Tue 14 Jun
The Lancashire Cotton Famine by
Sid is a
writer, speaker and singer in Lancashire dialect and came to
tell us the story of the cotton famine on Lancashire cotton
He started by
saying the earliest recorded commercial cargo of cotton came
from Barbados and was landed at Lancaster in 1701. At that time
cotton manufacture was a cottage industry but over the next 50
years a series of technological innovations and improvements led
to an increase in cotton production. Later in the 18th century
Liverpool surpassed Lancaster as a port and the tonnage rapidly
cotton mill was built on New Hall Lane, Preston in 1770. People
began pouring into the towns across Lancashire from rural areas
to work in these mills. Sid’s first song, ‘Handloom v Powerloom’,
described the choice people had to make, whether to continue
working for themselves or go to work in the factory.
By 1860 though
there were 2,000 mills in Lancashire that employed 500,000
people and accounted for over 50% of England’s exports helping
to make cotton workers the highest paid industrial workers.
However, it was on 14 April 1861 that the first shots were fired
in the American Civil War, which lasted 4 years and cost 800,000
Cotton production ceased in the southern states, which caused
supplies to dry up in Lancashire and threaten cotton workers’
livelihoods. Savings were used up then clothes were pawned and
food used up, which caused harsh conditions. Sid read from a
passage by contemporary Rochdale author, Edwin Waugh, ‘Among the
Cotton Operatives’, that described the workers’ plight and their
reliance on parochial relief. A sad song, ‘Nobody Knows the
Trouble I’ve Seen’, followed this.
Extracts were read from a diary kept by a Richard Ryley, a
cotton worker and fiddle player from Barnoldswick that detailed
his busking on foot around West Yorkshire.
By November 1862 the number of out of work cotton workers
reached 250,000 and was a wretched situation for the workers.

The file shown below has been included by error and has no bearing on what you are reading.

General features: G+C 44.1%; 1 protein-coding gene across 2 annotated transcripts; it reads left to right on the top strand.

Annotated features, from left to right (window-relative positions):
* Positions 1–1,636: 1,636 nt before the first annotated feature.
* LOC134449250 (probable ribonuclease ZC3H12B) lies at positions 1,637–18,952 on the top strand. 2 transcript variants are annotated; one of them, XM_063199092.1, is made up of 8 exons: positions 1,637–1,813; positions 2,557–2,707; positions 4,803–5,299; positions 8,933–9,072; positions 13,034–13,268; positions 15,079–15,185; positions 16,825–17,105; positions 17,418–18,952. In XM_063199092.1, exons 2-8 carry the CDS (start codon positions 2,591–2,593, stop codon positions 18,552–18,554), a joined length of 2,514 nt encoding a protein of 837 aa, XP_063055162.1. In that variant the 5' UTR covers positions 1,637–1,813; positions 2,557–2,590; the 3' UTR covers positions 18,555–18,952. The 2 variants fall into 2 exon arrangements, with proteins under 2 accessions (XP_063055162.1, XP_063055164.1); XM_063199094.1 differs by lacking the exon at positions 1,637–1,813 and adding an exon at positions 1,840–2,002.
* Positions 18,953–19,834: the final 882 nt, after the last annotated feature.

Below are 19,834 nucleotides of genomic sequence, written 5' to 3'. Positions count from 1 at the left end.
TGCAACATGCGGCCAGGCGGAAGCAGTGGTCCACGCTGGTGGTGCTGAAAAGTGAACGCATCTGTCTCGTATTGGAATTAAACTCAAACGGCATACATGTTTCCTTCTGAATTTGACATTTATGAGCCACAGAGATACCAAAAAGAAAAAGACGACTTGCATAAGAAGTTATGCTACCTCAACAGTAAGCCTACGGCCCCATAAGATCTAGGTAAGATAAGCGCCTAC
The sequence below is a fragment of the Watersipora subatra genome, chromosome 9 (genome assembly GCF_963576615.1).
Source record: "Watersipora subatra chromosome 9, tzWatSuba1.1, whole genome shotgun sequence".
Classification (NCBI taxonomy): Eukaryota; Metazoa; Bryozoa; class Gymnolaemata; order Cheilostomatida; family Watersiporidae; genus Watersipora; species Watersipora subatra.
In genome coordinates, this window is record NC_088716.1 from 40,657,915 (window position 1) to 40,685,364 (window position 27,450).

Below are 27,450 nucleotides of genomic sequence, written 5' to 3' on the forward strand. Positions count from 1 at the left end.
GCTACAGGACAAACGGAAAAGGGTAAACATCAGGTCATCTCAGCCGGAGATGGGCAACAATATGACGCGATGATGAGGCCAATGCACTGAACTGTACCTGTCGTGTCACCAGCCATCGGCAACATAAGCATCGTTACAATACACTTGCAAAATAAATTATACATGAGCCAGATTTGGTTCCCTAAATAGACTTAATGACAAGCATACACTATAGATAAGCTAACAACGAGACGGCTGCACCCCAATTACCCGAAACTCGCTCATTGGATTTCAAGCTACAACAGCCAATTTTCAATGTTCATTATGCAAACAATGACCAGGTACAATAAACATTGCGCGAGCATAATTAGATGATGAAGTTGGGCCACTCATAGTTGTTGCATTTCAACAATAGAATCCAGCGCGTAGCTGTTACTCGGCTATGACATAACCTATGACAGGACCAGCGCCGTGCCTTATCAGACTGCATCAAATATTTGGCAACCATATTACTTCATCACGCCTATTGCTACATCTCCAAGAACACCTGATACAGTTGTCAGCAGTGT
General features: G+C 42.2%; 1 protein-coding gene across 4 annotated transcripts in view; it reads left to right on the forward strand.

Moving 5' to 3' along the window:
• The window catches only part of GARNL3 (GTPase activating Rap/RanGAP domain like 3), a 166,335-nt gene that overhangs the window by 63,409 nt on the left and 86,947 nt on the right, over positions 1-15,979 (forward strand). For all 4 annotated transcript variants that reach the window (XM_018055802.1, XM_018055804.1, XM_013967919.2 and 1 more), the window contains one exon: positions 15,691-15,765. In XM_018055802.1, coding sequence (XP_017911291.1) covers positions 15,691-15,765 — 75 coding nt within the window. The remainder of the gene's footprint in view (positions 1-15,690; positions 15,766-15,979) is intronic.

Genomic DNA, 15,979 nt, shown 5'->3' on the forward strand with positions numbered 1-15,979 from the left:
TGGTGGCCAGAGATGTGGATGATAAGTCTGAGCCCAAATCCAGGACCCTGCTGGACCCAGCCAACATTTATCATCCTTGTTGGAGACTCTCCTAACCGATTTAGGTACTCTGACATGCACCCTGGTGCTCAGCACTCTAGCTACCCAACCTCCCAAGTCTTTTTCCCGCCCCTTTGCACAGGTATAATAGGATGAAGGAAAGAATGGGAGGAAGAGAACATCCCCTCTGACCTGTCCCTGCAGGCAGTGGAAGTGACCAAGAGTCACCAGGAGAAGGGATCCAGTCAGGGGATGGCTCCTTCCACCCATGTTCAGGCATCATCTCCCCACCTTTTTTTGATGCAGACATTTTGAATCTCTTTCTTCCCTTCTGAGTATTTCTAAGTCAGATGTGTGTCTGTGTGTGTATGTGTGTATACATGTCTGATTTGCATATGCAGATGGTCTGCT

Liverpool, though, did very well as tobacco and sugar was
unaffected and the little cotton that got through fetched 3 to 4
times its pre war price. The ship owners profited from breaking
the Union blockade of the Southern ports. A Liverpool ship, the
‘Alabama’, was fitted out with guns for such a job and Sid sang
a rousing sea shanty named after it.
At home John Whittaker as ‘A Lancashire Lad’, wrote to The Times
in April 1862 and Sid read out the moving letter. It caused
enough of a reaction for him to write again 3 days later. This
led to The Times running an editorial on the cotton workers’
newspaper illustration showing people waiting in line
for food and coal tickets at a district Provident
‘Smokeless Chimney’s, was Sid’s next piece. It was written by,
‘Lancashire Lass’, who resided at Quernmore Hall, and was sold
for 1 shilling a copy to raise money for the workers. It raised
£160, which equated to 3,200 copies sold.
Funds were then set up to raise money for the workers, which
included one set up by the Lord Mayor of London – the Mansion
Fund set up for the Lancashire & Cheshire Operatives – to raise
funds totalling £528,000 across Britain and the empire.
Lord Derby helped raise £130,000 in one night at a function for
wealthy families. There many more acts of charity by mill owners
across Lancashire to ensure their workers were provided for
through the war years.
off the night with the conclusion of the sea shanty, ‘Alabama’.
The blockade-runner met its demise off Cherbourg at the hands of
the Union ship the Kearsage. Cotton workers supported this
action for though they were suffering they knew why the war was
being fought and did not support intervention on the South’s
Edwin Waugh (1817 - 1890)
The Rochdale Poet and Author
Sid concluded a
different but no less entertaining and informative evening with
the apt saying, ‘England’s bread was hung by Lancashire’s